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only I

know how nervous

I get before a test

 

only I

get to hold

hands with my

dad

 

only I

imagine being

a shooting star

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Fancy that, not a fronted adverbial in sight!

 

Matt Goodfellow

 

Posted in Poetry Awards

North Somerset Teachers’ Book Awards Shortlist for Poetry Announced

This award is voted for by teachers who use poetry in the classrooms, so it is thrilling to even be nominated.

Here are this years shortlisted books in the poetry category:

#NSTBAs team go all out; the longlist reviews all the books (poetry and fiction and non-fiction) in wonderful detail, and the shortlisted books are all pictured with fabulously cute dogs, making the whole process very, very special.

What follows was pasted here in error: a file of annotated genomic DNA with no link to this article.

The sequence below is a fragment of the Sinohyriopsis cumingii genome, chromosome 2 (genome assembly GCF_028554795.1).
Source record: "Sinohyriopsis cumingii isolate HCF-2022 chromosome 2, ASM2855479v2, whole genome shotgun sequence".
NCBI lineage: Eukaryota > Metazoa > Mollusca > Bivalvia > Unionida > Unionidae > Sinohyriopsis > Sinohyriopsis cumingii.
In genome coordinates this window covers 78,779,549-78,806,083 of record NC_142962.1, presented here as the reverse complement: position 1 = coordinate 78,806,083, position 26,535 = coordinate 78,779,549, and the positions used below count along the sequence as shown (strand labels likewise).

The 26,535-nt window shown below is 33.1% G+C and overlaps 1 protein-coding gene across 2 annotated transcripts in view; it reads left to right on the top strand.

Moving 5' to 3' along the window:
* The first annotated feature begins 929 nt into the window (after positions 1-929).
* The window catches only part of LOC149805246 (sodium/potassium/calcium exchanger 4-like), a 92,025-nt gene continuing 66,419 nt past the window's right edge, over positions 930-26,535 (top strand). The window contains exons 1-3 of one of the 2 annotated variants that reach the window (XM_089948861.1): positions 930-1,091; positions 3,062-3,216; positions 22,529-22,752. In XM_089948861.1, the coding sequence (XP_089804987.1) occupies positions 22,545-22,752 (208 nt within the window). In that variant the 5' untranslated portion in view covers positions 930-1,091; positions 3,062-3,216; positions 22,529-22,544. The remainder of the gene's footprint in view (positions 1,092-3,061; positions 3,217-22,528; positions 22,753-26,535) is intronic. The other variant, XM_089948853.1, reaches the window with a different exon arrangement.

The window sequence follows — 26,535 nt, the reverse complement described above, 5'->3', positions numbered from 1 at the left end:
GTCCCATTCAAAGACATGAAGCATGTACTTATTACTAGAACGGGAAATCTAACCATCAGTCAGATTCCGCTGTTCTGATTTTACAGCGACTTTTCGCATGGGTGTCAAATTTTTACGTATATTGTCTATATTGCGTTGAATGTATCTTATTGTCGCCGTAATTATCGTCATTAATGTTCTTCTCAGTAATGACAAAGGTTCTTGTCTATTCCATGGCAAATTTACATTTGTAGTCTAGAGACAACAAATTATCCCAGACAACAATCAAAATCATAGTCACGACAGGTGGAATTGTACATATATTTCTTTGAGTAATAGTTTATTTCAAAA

The organisation involved in getting Lady and Mungo dressed in the correctly coloured bows to set off each book alone must be epic!

Here’s each book in detail:

I’m thrilled to be involved in this shortlisting with lovely Sue Hardy-Dawson and Roger Stevens. The work involved in writing and shaping all these poems into the animals they are about took months and months of back-breaking work, and it’s wonderful to have it recognised! This book was published by Bloomsbury, who have made a beautiful hardback book on quality paper with two colour printing to properly show off the loveliness inside! Artwork by Lorna Scobie.

Matt Goodfellow‘s first entry on the shortlist is his wonderful single voice book, Chicken on the Roof. Matt has a sensitive and lyrical way with words, and Otter-Barry, the publisher, always do a fine job with quality paper and excellent illustrations, in this case by Hannah Asen.

Zaro Weil’s fabulous Firecrackers is an amazing bumper book of poems, wordplay and stories with gorgeous illustrations by Jo Riddell. It is published by Troika in association with ZaZa Books in an eye-catchingly large format hardback.